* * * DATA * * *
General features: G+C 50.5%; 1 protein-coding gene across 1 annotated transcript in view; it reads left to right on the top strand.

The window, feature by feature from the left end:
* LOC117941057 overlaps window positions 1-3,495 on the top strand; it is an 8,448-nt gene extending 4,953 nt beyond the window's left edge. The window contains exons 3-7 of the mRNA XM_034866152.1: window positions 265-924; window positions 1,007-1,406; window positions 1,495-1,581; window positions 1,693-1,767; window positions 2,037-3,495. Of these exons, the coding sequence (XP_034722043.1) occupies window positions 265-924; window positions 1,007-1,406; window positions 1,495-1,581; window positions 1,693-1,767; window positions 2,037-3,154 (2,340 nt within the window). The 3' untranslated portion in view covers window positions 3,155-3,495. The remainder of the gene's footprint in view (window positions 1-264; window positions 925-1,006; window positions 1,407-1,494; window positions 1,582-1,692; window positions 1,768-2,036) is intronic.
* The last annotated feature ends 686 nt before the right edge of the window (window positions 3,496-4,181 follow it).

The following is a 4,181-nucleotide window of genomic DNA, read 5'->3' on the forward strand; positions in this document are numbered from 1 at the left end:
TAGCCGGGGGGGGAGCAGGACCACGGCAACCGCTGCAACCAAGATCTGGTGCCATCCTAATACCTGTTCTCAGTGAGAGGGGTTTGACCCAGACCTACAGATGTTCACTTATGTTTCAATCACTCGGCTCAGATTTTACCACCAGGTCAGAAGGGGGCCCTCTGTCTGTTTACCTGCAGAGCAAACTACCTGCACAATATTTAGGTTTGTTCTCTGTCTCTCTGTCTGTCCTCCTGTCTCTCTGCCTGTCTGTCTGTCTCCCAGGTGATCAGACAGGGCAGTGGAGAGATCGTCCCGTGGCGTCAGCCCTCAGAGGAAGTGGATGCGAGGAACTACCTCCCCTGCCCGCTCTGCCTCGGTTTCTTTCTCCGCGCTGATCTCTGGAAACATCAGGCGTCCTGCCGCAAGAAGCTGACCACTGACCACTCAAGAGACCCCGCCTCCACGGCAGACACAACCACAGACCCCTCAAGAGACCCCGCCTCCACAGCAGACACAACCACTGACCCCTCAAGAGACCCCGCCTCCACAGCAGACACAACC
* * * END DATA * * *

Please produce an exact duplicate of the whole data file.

General features: G+C 50.5%; 1 protein-coding gene across 1 annotated transcript in view; it reads left to right on the top strand.

The window, feature by feature from the left end:
* LOC117941057 overlaps window positions 1-3,495 on the top strand; it is an 8,448-nt gene extending 4,953 nt beyond the window's left edge. The window contains exons 3-7 of the mRNA XM_034866152.1: window positions 265-924; window positions 1,007-1,406; window positions 1,495-1,581; window positions 1,693-1,767; window positions 2,037-3,495. Of these exons, the coding sequence (XP_034722043.1) occupies window positions 265-924; window positions 1,007-1,406; window positions 1,495-1,581; window positions 1,693-1,767; window positions 2,037-3,154 (2,340 nt within the window). The 3' untranslated portion in view covers window positions 3,155-3,495. The remainder of the gene's footprint in view (window positions 1-264; window positions 925-1,006; window positions 1,407-1,494; window positions 1,582-1,692; window positions 1,768-2,036) is intronic.
* The last annotated feature ends 686 nt before the right edge of the window (window positions 3,496-4,181 follow it).

The following is a 4,181-nucleotide window of genomic DNA, read 5'->3' on the forward strand; positions in this document are numbered from 1 at the left end:
TAGCCGGGGGGGGAGCAGGACCACGGCAACCGCTGCAACCAAGATCTGGTGCCATCCTAATACCTGTTCTCAGTGAGAGGGGTTTGACCCAGACCTACAGATGTTCACTTATGTTTCAATCACTCGGCTCAGATTTTACCACCAGGTCAGAAGGGGGCCCTCTGTCTGTTTACCTGCAGAGCAAACTACCTGCACAATATTTAGGTTTGTTCTCTGTCTCTCTGTCTGTCCTCCTGTCTCTCTGCCTGTCTGTCTGTCTCCCAGGTGATCAGACAGGGCAGTGGAGAGATCGTCCCGTGGCGTCAGCCCTCAGAGGAAGTGGATGCGAGGAACTACCTCCCCTGCCCGCTCTGCCTCGGTTTCTTTCTCCGCGCTGATCTCTGGAAACATCAGGCGTCCTGCCGCAAGAAGCTGACCACTGACCACTCAAGAGACCCCGCCTCCACGGCAGACACAACCACAGACCCCTCAAGAGACCCCGCCTCCACAGCAGACACAACCACTGACCCCTCAAGAGACCCCGCCTCCACAGCAGACACAACC